‘In her condition’, gynaecologist A. Planken diagnosed, there is a 30 percent chance that she will survive at least five years, if she accepts irradiation. There is a carcinoma of 13 centimeters, which has incapacitated the right kidney. She must have had a lot of pain’.

The irradiation could be done in the Antoni van Leeuwenhoek, but she needed an immediate blood transfusion. She protested, but the next day I visited her and I saw a plastic bag with blood above her. She was very dejected. Walking in the garden she revealed to me in a thin voice that she probably would not submit to radiation therapy: the cancer would return anyway. She would refuse chemotherapy. ‘The powers above just want it this way with me’.

‘But what about the children?’ I asked. ‘Each year you live longer counts for them’.

Meanwhile the Kushi Institute was billing me. The thousand guilders (now about 450 euro) that she had paid for the delay in Drakenburg, were not enough. And if I didn’t pay more, I could forget about the daily meal that was prepared specially for Flora as a condition of her cooperation with the hospital examination. I was also supposed to send a letter in which I would drop my accusations, otherwise the special diet would not be forthcoming.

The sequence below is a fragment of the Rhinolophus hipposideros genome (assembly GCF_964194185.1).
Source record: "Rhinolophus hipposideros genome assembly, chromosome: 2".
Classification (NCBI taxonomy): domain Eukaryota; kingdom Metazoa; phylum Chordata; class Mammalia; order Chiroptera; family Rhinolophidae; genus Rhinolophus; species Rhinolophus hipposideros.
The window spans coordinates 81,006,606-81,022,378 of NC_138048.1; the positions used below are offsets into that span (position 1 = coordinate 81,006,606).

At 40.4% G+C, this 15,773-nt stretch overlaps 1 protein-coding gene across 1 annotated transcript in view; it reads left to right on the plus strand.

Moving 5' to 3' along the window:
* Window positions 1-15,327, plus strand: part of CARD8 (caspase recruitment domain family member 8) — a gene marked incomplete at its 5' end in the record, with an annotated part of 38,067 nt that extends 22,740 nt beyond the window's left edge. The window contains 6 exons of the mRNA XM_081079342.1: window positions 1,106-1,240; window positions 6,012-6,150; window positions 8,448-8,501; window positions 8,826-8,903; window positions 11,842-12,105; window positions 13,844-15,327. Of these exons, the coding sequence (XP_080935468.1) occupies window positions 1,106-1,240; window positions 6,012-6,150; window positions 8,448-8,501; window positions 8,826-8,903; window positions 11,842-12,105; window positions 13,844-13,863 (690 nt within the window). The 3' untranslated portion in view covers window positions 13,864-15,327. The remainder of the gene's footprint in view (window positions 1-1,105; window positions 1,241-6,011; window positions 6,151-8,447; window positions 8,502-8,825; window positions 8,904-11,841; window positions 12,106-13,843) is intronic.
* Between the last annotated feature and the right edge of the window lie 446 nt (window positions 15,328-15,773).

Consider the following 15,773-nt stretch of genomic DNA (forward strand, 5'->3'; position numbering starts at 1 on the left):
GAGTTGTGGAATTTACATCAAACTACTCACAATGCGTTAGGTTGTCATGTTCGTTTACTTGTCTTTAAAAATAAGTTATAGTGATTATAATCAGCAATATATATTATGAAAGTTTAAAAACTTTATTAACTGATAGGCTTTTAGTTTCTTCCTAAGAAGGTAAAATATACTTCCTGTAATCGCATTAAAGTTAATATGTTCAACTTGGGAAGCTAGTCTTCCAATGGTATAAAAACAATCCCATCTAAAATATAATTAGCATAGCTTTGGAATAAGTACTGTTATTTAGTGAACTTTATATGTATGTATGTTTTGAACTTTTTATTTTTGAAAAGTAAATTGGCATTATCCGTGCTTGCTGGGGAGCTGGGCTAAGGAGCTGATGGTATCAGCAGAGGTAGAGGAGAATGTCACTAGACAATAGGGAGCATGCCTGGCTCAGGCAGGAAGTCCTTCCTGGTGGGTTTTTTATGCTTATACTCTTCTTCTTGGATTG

She returned home. Would she have irradiation?

Adelbert had advised that she should ‘convalesce’ in a macrobiotic spa in Bathmen, near Deventer. Prior to that, I had to send a written statement that I supported this treatment. If not, the party would be cancelled, and she would definitively reject radiation treatment.

After three weeks her eyes were shining again, but for the rest it was a feeble and pale appearance that we took back to Amsterdam.